Episode 12: The Do’s and Don’ts of Being a Good Step Parent

We’re all human, but starting a blended family sometimes asks us to be superhuman.  Parenting in a blended family is a different animal all together: new rules, new dynamic, new houses, new kids!  How can a person not make mistakes?

Step parents make mistakes, and we all make mistakes.  We are figuring this out as we go.  There is no one right way to do things, but I think there are things that we can avoid doing that can make our lives, and our kids’ lives, better.  In this episode, I’m going to look at often-asked questions about having a healthy blended family relationship without breaking the family balance you’re working so hard to build.

In this episode, we talk about…

[1:48] Not bad mouthing the other parent

If you listened to our earliest episode, you’ll understand that my take on keeping the peace between divorced or widowed families is to keep your mouth shut as far as the other parent is concerned.  No kid needs to hear you bad mouthing their mom or dad.  Whether you are the step parent or the other parent, do NOT badmouth other parents.  I know it can be tempting, especially when there are late drop-offs, plans get foiled, or someone else’s drama is affecting your home – but seriously, zip it.  Do not let your feelings about the people in the other home slip out.  Kids will remember it, and they will have a hard time trusting someone who does not understand that they love their other parent very much.  So keep a tight lid on this one issue, and that alone will build trust among you and the kids in your home.  Trust is the foundation upon which all good things are built, where kids are concerned.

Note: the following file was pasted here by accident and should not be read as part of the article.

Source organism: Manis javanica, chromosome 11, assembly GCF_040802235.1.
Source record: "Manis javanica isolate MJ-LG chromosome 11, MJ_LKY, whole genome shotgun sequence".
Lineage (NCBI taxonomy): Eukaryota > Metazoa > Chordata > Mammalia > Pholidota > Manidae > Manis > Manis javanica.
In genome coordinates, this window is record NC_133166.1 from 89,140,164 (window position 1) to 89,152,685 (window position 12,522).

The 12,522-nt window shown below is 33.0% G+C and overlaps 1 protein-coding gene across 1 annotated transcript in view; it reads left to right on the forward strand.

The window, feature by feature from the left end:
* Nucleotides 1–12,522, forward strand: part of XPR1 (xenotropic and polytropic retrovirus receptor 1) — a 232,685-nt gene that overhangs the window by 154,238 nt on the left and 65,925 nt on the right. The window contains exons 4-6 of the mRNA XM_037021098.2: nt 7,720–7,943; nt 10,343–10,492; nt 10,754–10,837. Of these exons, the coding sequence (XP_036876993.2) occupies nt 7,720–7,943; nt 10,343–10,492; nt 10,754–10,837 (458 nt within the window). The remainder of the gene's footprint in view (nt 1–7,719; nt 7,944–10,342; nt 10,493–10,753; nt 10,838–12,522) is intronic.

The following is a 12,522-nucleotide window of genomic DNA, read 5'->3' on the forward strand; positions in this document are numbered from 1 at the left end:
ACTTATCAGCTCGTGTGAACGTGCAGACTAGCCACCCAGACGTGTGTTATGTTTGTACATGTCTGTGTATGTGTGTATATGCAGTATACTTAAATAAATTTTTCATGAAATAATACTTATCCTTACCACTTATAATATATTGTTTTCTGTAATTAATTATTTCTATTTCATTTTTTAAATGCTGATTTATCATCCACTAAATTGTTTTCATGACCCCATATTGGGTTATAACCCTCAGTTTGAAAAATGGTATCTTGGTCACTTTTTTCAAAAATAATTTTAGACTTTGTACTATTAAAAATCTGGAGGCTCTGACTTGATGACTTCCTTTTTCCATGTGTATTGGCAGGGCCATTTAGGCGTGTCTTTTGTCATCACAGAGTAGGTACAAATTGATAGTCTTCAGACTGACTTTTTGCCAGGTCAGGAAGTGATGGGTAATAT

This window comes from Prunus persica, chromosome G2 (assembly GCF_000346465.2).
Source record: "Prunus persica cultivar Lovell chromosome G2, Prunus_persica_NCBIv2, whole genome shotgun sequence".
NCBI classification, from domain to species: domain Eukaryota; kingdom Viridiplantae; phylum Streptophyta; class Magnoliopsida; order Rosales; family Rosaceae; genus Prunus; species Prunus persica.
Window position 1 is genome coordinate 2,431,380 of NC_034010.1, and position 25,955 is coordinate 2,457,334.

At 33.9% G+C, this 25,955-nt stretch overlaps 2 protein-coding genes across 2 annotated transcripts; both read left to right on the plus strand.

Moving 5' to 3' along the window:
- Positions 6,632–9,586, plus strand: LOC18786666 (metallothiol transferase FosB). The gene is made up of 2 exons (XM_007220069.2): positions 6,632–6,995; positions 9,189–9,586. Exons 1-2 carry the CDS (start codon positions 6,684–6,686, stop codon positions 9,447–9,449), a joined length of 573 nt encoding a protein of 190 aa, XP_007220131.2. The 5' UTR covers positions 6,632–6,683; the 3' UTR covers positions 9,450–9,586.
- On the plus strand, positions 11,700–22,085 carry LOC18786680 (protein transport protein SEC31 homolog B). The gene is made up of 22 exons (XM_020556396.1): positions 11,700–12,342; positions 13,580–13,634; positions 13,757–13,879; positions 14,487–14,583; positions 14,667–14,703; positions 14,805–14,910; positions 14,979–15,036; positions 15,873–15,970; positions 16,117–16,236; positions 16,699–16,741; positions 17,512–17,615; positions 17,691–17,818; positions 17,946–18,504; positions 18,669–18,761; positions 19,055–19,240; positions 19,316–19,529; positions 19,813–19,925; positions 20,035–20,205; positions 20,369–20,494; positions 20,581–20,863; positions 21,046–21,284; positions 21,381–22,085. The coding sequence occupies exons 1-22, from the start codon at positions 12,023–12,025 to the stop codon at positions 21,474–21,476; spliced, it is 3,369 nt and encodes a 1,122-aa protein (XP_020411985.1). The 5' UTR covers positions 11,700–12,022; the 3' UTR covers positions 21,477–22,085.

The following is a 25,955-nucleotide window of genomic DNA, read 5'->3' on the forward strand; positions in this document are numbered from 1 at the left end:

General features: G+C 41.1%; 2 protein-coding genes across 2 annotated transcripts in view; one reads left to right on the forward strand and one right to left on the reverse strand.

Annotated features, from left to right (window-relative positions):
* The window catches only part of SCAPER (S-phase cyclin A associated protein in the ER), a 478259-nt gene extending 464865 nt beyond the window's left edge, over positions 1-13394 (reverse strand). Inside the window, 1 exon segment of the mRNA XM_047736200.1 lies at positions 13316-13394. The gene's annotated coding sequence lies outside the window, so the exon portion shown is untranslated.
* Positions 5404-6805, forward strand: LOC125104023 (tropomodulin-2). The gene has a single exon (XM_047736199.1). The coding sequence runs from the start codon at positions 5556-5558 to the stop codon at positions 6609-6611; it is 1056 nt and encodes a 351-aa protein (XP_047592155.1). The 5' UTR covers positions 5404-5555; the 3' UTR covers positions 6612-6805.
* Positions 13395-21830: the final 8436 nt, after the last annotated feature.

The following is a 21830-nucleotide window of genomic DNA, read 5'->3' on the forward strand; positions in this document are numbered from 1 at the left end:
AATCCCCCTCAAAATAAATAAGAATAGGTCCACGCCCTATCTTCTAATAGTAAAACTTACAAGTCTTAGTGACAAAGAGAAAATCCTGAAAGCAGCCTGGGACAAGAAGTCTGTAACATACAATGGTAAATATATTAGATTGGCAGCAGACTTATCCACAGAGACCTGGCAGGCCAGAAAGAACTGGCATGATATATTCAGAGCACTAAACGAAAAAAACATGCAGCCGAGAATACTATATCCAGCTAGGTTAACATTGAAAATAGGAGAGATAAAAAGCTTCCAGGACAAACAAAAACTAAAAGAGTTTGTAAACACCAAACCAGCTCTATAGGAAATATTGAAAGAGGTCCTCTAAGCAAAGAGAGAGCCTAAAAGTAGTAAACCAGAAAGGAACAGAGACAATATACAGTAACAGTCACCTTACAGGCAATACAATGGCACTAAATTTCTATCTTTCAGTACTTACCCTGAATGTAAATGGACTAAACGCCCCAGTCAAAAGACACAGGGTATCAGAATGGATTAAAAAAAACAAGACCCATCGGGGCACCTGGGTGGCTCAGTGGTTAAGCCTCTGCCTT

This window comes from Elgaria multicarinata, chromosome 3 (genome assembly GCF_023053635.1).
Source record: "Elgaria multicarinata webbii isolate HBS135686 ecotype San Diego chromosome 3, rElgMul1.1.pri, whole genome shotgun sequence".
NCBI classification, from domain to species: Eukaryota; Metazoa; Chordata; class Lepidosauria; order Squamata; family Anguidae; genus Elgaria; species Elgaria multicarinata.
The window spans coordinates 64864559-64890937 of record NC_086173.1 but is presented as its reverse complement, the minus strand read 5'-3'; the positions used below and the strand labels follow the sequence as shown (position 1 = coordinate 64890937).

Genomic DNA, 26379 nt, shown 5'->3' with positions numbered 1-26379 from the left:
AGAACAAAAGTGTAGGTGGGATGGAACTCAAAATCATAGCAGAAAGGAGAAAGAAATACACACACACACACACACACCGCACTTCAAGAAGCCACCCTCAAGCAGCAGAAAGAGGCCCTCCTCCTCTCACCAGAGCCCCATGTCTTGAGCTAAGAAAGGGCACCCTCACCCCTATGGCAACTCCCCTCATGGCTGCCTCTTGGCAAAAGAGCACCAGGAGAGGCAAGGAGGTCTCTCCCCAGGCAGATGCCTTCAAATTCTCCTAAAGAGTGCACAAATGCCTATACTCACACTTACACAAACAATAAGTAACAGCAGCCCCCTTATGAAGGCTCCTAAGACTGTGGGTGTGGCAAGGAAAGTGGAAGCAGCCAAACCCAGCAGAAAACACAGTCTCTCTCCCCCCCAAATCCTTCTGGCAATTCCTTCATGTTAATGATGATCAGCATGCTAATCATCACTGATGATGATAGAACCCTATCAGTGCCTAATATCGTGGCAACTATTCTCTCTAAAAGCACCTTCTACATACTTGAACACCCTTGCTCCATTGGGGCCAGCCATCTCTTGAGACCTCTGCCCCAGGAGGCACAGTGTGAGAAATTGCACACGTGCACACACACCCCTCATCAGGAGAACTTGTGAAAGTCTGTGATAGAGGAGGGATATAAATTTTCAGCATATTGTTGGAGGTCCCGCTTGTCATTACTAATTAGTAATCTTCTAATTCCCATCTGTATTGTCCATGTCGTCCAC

[3:05] Navigating silent expectations and creating house rules

I would also recommend not doing things AT anybody.  A wise friend of mine once told me, when I was moving in with my partner, “Darlin’, when you are cleaning the sink or cutting melons for breakfast, don’t do it at him.  Do it for yourself.”

I did not for the life of me understand what this meant.  It didn’t make sense to me at first – why wouldn’t I do it for myself?  But then, I began to understand what she meant.  It’s the silent expectations that I might have of my partner that are dangerous.  Maybe I think he should be cleaning the sink, or that I’m cutting melon for him, and doesn’t he owe me one?  

I’m going to take this advice into the step parenting realm.  It’s wise to recognize when there are silent expectations that you might have for a kid in the house – like that they should love and respect you, because you do things for them, or that they should follow the rules that you’ve always had.  But how would this child know how to do this?  And is it really the right thing for the new family you have created?

So in this scenario, I would recommend having a family meeting; maybe over a board game or an ice cream outing where casual conversations about the rules of the house can be established in a casual and fun way.  It’s important to say important things like this, and when these things are said then house rules can be made organically.  Those expectations get out of your head and into the world.  They might not get met, but at least there are now some agreed-upon house rules.  When people make a mistake, then, it’s understood that the rules are there to make everyone feel safe and they should be honored.